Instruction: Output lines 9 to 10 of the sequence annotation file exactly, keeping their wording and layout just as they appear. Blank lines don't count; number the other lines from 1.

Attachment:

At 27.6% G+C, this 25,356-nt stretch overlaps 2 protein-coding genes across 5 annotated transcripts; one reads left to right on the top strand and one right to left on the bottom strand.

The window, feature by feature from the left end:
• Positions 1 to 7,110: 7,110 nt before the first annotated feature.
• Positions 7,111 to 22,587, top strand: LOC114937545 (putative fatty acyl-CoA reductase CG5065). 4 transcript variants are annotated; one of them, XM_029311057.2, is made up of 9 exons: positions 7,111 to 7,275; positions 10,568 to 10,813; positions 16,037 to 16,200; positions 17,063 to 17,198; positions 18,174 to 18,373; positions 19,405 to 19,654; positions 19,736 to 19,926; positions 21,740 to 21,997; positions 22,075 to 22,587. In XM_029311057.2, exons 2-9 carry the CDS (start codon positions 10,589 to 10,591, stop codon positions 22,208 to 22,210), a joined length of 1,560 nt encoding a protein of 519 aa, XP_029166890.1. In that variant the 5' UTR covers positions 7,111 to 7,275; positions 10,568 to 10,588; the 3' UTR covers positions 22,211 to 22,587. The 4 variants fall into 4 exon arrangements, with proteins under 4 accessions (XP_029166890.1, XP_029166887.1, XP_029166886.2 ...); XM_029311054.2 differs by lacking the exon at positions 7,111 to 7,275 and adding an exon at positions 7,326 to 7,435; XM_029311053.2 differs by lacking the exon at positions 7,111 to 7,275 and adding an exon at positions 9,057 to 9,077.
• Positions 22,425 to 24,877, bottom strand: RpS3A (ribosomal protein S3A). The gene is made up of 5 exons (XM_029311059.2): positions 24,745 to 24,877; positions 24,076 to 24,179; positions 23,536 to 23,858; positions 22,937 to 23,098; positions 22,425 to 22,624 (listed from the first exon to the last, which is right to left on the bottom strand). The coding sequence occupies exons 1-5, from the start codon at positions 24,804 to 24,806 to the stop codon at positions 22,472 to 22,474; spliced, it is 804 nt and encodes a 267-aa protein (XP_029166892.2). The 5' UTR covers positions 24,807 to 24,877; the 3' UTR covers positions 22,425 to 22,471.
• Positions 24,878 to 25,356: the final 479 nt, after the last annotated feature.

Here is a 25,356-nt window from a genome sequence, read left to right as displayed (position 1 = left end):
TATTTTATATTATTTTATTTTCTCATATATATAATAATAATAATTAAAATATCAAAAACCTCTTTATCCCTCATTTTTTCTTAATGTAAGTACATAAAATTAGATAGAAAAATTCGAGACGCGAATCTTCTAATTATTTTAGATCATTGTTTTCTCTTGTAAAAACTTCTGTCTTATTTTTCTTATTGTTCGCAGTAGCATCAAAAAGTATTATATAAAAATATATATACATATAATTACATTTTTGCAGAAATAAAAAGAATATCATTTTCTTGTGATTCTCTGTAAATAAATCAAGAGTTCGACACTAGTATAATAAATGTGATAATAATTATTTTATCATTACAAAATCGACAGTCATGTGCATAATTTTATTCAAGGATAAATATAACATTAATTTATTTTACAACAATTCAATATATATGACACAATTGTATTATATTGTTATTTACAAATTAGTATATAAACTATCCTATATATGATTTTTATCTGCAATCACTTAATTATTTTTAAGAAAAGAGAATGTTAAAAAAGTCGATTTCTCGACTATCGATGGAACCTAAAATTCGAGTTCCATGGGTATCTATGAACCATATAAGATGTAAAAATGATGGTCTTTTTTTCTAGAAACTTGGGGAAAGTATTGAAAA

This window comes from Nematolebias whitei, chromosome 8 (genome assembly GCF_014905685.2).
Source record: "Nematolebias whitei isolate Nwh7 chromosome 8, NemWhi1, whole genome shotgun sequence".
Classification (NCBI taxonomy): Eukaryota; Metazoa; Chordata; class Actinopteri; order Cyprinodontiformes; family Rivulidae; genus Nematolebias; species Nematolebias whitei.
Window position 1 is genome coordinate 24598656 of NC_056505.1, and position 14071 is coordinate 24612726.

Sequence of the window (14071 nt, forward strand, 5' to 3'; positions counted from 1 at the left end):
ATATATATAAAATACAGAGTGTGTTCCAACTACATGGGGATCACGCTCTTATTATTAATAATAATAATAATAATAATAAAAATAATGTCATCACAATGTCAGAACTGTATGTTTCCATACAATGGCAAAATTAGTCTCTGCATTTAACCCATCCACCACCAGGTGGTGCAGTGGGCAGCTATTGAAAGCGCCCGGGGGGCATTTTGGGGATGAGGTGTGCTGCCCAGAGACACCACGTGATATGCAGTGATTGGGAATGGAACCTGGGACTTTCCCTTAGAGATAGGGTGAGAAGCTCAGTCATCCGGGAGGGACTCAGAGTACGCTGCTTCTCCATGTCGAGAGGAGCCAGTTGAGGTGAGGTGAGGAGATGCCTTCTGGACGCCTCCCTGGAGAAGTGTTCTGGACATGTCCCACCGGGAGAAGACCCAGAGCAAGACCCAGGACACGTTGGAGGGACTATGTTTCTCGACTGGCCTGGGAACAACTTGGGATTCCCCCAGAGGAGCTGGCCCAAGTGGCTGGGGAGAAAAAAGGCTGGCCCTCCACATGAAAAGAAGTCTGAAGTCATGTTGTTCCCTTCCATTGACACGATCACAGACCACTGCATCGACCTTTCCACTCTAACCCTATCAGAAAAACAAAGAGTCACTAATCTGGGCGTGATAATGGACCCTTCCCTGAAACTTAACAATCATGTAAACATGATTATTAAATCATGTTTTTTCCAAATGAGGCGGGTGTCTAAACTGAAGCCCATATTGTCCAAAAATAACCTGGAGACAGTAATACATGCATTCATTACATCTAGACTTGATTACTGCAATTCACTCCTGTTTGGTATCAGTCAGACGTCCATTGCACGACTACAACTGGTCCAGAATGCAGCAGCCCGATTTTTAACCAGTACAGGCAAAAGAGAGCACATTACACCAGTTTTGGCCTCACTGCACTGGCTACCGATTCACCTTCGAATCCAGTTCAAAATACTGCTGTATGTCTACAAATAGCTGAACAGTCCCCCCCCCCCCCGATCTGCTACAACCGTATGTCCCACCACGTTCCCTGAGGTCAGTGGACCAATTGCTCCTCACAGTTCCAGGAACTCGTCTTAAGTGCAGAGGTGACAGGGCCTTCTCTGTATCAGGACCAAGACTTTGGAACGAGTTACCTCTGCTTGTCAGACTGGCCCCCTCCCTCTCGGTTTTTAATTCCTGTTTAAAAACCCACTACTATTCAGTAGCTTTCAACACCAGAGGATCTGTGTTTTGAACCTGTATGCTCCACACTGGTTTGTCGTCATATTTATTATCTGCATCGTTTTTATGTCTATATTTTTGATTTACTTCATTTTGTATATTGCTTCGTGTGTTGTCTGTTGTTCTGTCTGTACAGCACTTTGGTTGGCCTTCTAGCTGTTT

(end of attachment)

This window comes from Nematolebias whitei, chromosome 8 (genome assembly GCF_014905685.2).
Source record: "Nematolebias whitei isolate Nwh7 chromosome 8, NemWhi1, whole genome shotgun sequence".